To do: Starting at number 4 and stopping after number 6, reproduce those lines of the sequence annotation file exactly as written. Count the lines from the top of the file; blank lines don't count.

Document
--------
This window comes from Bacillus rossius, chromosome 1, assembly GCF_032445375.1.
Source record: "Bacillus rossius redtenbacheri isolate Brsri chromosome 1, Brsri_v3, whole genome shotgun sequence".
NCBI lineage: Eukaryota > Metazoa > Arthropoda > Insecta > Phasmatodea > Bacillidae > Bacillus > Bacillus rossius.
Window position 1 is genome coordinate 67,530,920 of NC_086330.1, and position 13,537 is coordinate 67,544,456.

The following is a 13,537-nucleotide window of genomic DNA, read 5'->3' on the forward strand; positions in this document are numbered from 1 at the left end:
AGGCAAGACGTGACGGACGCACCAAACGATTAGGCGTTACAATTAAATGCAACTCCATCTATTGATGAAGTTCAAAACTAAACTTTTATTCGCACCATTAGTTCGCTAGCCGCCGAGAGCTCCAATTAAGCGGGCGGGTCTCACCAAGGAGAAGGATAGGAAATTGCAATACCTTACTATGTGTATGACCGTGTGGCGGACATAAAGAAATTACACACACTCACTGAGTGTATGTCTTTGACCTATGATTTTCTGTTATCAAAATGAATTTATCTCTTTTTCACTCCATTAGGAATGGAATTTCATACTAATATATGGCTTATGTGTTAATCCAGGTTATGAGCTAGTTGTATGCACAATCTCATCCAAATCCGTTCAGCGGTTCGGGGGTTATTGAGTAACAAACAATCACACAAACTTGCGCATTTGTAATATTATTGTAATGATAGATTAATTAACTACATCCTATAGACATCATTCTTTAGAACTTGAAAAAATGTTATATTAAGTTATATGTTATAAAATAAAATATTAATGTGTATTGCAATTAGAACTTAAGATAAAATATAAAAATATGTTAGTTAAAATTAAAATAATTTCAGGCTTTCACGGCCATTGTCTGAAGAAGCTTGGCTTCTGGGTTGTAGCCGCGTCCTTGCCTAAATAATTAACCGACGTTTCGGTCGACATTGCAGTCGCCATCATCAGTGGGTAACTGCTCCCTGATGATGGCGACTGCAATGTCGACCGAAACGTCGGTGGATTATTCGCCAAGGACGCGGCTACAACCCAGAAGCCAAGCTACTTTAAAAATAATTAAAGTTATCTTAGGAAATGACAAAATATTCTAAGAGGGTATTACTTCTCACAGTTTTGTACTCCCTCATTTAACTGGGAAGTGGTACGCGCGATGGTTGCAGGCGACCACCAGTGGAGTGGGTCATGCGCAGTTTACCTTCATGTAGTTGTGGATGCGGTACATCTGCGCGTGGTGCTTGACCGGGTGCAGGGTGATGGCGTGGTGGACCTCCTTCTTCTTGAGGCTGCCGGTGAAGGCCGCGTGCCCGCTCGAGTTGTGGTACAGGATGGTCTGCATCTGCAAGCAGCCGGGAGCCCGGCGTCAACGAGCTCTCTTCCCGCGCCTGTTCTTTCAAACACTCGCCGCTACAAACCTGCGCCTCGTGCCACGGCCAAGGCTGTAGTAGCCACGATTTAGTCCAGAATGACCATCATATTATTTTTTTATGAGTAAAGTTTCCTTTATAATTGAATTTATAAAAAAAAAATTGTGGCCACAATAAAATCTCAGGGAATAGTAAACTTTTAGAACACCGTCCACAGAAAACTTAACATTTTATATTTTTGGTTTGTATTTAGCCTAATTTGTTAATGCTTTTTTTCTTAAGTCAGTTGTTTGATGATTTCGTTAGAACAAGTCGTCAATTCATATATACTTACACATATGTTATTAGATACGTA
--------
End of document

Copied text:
Window position 1 is genome coordinate 67,530,920 of NC_086330.1, and position 13,537 is coordinate 67,544,456.

The following is a 13,537-nucleotide window of genomic DNA, read 5'->3' on the forward strand; positions in this document are numbered from 1 at the left end:
AGGCAAGACGTGACGGACGCACCAAACGATTAGGCGTTACAATTAAATGCAACTCCATCTATTGATGAAGTTCAAAACTAAACTTTTATTCGCACCATTAGTTCGCTAGCCGCCGAGAGCTCCAATTAAGCGGGCGGGTCTCACCAAGGAGAAGGATAGGAAATTGCAATACCTTACTATGTGTATGACCGTGTGGCGGACATAAAGAAATTACACACACTCACTGAGTGTATGTCTTTGACCTATGATTTTCTGTTATCAAAATGAATTTATCTCTTTTTCACTCCATTAGGAATGGAATTTCATACTAATATATGGCTTATGTGTTAATCCAGGTTATGAGCTAGTTGTATGCACAATCTCATCCAAATCCGTTCAGCGGTTCGGGGGTTATTGAGTAACAAACAATCACACAAACTTGCGCATTTGTAATATTATTGTAATGATAGATTAATTAACTACATCCTATAGACATCATTCTTTAGAACTTGAAAAAATGTTATATTAAGTTATATGTTATAAAATAAAATATTAATGTGTATTGCAATTAGAACTTAAGATAAAATATAAAAATATGTTAGTTAAAATTAAAATAATTTCAGGCTTTCACGGCCATTGTCTGAAGAAGCTTGGCTTCTGGGTTGTAGCCGCGTCCTTGCCTAAATAATTAACCGACGTTTCGGTCGACATTGCAGTCGCCATCATCAGTGGGTAACTGCTCCCTGATGATGGCGACTGCAATGTCGACCGAAACGTCGGTGGATTATTCGCCAAGGACGCGGCTACAACCCAGAAGCCAAGCTACTTTAAAAATAATTAAAGTTATCTTAGGAAATGACAAAATATTCTAAGAGGGTATTACTTCTCACAGTTTTGTACTCCCTCATTTAACTGGGAAGTGGTACGCGCGATGGTTGCAGGCGACCACCAGTGGAGTGGGTCATGCGCAGTTTACCTTCATGTAGTTGTGGATGCGGTACATCTGCGCGTGGTGCTTGACCGGGTGCAGGGTGATGGCGTGGTGGACCTCCTTCTTCTTGAGGCTGCCGGTGAAGGCCGCGTGCCCGCTCGAGTTGTGGTACAGGATGGTCTGCATCTGCAAGCAGCCGGGAGCCCGGCGTCAACGAGCTCTCTTCCCGCGCCTGTTCTTTCAAACACTCGCCGCTACAAACCTGCGCCTCGTGCCACGGCCAAGGCTGTAGTAGCCACGATTTAGTCCAGAATGACCATCATATTATTTTTTTATGAGTAAAGTTTCCTTTATAATTGAATTTATAAAAAAAAAATTGTGGCCACAATAAAATCTCAGGGAATAGTAAACTTTTAGAACACCGTCCACAGAAAACTTAACATTTTATATTTTTGGTTTGTATTTAGCCTAATTTGTTAATGCTTTTTTTCTTAAGTCAGTTGTTTGATGATTTCGTTAGAACAAGTCGTCAATTCATATATACTTACACATATGTTATTAGATACGTA